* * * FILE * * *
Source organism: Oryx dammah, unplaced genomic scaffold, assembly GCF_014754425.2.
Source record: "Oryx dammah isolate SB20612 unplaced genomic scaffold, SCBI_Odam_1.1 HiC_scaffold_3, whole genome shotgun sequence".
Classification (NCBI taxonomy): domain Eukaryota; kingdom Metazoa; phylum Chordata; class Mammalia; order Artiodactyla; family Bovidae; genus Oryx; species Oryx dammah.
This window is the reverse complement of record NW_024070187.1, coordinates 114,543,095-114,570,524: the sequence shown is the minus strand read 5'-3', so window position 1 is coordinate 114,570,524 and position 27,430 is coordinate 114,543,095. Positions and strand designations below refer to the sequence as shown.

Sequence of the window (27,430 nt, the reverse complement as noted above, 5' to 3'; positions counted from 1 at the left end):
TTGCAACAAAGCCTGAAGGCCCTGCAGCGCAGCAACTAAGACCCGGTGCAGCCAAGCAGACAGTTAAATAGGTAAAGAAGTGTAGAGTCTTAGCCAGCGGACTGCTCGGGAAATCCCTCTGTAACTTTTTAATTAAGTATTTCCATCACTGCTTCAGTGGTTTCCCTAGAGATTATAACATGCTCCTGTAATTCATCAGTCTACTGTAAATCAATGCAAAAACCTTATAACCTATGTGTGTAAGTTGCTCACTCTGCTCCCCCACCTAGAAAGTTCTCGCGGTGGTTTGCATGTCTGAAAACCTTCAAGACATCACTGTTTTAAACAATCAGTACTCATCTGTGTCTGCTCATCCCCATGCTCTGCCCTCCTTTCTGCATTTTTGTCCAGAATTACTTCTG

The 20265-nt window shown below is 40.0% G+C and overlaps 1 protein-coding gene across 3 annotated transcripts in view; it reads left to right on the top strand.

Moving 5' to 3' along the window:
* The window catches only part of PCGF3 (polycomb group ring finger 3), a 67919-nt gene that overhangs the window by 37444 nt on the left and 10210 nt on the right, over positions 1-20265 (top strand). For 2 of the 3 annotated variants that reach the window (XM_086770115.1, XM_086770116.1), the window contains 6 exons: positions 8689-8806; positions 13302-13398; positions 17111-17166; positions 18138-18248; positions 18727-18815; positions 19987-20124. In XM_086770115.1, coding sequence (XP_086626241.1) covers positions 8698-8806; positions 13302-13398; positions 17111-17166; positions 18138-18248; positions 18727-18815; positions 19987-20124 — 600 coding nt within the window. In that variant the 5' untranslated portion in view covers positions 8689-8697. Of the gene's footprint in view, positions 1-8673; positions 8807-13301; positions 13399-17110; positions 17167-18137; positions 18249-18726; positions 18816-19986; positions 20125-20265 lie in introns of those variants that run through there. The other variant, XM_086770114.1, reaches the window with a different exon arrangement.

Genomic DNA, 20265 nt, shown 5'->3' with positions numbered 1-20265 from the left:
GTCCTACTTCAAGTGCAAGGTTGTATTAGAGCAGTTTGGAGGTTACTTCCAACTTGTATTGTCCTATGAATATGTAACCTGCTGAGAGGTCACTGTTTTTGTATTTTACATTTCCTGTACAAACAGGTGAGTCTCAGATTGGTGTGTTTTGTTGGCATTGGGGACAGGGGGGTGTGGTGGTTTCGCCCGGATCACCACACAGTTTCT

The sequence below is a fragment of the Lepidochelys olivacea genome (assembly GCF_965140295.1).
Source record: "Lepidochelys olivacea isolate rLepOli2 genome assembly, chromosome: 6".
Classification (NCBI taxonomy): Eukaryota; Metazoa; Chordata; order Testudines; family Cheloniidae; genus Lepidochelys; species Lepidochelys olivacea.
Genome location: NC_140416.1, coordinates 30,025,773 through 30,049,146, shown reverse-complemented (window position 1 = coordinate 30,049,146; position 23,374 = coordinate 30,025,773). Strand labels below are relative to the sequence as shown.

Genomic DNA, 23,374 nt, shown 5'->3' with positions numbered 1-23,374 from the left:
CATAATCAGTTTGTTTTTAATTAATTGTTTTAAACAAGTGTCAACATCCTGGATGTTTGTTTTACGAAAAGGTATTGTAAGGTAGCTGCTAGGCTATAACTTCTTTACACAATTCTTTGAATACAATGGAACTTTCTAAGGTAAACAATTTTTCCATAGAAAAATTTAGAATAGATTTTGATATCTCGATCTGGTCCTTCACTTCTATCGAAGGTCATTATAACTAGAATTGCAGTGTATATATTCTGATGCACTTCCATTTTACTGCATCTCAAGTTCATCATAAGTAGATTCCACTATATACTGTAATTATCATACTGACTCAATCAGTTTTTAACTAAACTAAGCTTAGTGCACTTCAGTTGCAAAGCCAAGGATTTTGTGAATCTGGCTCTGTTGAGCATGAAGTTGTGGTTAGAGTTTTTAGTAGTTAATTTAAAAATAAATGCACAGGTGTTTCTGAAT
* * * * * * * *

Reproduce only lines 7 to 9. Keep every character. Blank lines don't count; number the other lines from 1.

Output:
The 20265-nt window shown below is 40.0% G+C and overlaps 1 protein-coding gene across 3 annotated transcripts in view; it reads left to right on the top strand.

Moving 5' to 3' along the window:
* The window catches only part of PCGF3 (polycomb group ring finger 3), a 67919-nt gene that overhangs the window by 37444 nt on the left and 10210 nt on the right, over positions 1-20265 (top strand). For 2 of the 3 annotated variants that reach the window (XM_086770115.1, XM_086770116.1), the window contains 6 exons: positions 8689-8806; positions 13302-13398; positions 17111-17166; positions 18138-18248; positions 18727-18815; positions 19987-20124. In XM_086770115.1, coding sequence (XP_086626241.1) covers positions 8698-8806; positions 13302-13398; positions 17111-17166; positions 18138-18248; positions 18727-18815; positions 19987-20124 — 600 coding nt within the window. In that variant the 5' untranslated portion in view covers positions 8689-8697. Of the gene's footprint in view, positions 1-8673; positions 8807-13301; positions 13399-17110; positions 17167-18137; positions 18249-18726; positions 18816-19986; positions 20125-20265 lie in introns of those variants that run through there. The other variant, XM_086770114.1, reaches the window with a different exon arrangement.